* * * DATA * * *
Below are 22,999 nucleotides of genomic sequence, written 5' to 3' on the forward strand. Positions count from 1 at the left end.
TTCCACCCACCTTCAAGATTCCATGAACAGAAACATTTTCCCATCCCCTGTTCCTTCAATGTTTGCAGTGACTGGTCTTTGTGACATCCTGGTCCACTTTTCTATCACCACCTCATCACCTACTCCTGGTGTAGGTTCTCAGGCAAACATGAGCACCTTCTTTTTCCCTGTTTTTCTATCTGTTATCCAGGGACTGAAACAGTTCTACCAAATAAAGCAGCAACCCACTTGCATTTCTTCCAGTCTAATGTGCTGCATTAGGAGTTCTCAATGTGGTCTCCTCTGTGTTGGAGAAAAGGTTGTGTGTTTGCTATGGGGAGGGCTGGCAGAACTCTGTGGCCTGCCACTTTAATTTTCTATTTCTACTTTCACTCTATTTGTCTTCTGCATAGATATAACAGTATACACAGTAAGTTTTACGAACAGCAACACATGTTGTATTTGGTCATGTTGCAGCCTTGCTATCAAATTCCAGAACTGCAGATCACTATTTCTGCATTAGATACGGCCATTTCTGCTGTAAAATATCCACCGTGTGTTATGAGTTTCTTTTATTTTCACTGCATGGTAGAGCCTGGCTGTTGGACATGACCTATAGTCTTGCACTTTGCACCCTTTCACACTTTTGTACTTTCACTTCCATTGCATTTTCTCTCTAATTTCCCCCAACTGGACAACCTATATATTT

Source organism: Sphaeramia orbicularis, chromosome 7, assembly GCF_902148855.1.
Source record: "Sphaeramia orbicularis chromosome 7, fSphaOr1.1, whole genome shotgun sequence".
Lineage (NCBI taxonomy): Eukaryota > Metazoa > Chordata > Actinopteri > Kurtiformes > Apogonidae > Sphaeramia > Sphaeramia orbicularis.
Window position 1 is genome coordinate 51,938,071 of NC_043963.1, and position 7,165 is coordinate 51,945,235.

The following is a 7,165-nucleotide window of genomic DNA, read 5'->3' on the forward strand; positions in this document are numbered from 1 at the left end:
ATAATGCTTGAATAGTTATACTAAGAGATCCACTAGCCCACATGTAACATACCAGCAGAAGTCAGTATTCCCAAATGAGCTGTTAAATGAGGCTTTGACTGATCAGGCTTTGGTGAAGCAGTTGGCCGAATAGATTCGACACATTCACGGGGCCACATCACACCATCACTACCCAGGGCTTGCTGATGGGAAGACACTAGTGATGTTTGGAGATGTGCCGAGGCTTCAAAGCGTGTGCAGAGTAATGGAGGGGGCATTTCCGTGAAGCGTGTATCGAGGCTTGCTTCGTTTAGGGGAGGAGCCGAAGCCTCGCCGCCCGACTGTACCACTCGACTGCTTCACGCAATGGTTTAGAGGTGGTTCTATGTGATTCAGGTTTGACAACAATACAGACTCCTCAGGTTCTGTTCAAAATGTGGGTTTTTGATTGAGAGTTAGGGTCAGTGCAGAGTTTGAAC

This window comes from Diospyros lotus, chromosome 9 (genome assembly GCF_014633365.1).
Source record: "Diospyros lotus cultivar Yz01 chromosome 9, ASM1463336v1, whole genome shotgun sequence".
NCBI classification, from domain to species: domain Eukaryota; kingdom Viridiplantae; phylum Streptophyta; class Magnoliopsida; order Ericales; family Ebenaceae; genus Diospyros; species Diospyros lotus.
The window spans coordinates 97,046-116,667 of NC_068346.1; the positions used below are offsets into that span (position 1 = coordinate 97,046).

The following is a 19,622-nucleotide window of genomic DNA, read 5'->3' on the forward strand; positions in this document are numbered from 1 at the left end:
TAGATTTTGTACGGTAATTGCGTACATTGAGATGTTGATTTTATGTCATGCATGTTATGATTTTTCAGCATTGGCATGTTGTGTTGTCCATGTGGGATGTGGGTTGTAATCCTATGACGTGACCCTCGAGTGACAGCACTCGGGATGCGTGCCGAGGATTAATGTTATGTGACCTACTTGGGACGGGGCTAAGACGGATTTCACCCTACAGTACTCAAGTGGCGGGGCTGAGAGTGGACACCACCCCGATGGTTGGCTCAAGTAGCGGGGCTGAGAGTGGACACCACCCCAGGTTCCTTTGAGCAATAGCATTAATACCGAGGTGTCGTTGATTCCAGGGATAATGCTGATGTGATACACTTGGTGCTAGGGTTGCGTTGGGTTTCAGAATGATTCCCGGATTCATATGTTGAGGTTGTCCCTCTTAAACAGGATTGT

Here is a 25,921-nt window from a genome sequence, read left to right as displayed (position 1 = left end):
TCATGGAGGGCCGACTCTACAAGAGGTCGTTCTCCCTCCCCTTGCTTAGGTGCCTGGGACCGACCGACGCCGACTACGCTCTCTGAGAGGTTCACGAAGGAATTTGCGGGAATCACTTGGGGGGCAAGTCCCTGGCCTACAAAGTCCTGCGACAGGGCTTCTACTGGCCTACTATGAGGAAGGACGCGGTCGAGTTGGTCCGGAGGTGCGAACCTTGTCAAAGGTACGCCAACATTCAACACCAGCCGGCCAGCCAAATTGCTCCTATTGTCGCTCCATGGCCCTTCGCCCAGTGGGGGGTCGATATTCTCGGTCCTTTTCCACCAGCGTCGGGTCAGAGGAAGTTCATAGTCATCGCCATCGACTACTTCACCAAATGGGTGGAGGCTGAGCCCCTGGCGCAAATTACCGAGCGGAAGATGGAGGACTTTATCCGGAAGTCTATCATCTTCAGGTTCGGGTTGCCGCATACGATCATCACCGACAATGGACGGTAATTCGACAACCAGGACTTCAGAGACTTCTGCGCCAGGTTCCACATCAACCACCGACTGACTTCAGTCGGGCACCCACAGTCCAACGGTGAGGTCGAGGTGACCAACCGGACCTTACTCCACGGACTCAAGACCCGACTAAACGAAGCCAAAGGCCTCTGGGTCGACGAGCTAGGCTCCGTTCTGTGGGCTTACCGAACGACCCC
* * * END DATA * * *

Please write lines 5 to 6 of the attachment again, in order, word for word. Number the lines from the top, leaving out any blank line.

Lineage (NCBI taxonomy): Eukaryota > Metazoa > Chordata > Actinopteri > Kurtiformes > Apogonidae > Sphaeramia > Sphaeramia orbicularis.
Window position 1 is genome coordinate 51,938,071 of NC_043963.1, and position 7,165 is coordinate 51,945,235.